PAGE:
The Fiscal Cliff: Stop Playing Budget Chicken!

At the end of this year, 700 billion dollars worth of tax increases and major spending cuts will strike the American economy, thanks to the “fiscal cliff” created by the sequester that failed to force a compromise. Such sharp austerity measures could drive the United States back into recession and make unemployment even worse than it is now. Congress needs to fix this, and they need to do it now.

The mechanism that created the fiscal cliff is called the “sequester.” The sequester was created by the Budget Control Act, passed in August 2011. At the time, Congress was unable to come to any compromise that would actually solve the problems of habitual deficit spending and fiscal irresponsibility that plagues our nation, so they procrastinated having to deal with it for another year and passed a short-term deal to raise the debt ceiling. Now 2012 is nearly gone, and the fiscal cliff is almost upon us.

President Obama and Speaker Boehner, the two leaders in the fiscal cliff fight

Unfortunately, we seem no closer now to a solution than last summer. Instead we hear President Obama proclaiming Republicansare going to ruin Christmas if they don’t immediately accept his tax plan; the Senateis arguing about filibuster rule changes instead of trying to make a deal; and many House Republicans remain adamantly opposed to any increase in tax rates for anyone and unwilling to compromise. In short, Congress and President Obama are playing “budget chicken” and it is the American people that will pay the price of their irresponsibility.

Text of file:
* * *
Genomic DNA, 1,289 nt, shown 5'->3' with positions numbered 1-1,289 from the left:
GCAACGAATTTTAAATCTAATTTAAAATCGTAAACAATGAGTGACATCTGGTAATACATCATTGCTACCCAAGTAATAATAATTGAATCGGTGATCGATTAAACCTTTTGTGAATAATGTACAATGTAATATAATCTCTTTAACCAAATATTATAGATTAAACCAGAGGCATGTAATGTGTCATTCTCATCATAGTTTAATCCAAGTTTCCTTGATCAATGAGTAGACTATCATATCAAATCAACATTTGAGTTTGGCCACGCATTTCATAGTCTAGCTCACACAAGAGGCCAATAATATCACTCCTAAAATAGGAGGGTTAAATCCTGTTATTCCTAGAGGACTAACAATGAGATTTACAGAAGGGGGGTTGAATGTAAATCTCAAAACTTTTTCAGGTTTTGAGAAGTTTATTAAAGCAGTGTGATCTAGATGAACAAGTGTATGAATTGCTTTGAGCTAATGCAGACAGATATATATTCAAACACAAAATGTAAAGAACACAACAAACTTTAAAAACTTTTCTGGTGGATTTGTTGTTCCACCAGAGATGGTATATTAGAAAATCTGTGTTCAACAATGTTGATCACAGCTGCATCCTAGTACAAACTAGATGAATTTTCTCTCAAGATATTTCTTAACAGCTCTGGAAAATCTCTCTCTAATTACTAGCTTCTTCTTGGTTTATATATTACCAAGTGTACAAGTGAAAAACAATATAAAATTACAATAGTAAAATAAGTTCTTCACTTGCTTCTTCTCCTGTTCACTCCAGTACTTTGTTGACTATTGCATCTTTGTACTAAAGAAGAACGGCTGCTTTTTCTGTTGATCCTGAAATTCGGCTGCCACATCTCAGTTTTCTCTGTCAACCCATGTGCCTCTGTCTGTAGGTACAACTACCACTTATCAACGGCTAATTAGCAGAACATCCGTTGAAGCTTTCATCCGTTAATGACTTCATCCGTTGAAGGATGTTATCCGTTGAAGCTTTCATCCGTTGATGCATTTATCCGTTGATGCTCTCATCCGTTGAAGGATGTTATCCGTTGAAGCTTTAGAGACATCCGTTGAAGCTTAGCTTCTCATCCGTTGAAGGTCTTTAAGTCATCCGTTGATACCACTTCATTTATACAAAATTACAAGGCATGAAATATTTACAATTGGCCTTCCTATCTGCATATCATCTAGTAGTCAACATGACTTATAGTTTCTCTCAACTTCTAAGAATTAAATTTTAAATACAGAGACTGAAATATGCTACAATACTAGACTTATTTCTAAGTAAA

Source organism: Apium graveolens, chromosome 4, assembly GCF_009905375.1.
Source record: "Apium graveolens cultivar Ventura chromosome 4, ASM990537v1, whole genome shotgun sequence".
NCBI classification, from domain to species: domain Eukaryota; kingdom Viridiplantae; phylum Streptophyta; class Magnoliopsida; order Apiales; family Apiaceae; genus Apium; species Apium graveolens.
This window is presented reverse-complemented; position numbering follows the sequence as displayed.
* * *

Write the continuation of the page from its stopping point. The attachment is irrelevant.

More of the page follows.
None of this should come as any surprise. The Senate hasn’t passed a budget in three years. Instead, every few months Congress passes another short-term spending bill to keep the government operating without resolving the fundamental fiscal problems facing our country.

Enough is enough. Congress and the President need to step up and make a compromise that resolves the fiscal cliff, and not just a short-term deal that delays the consequences for a few months. Raising taxes and substantial spending cuts will both have to be part of fixing our budget crisis. Neither party will be able to have everything they want; what we need is a deal that both parties can live with and that can remove the crippling uncertainty the fiscal cliff has created in the US economy.


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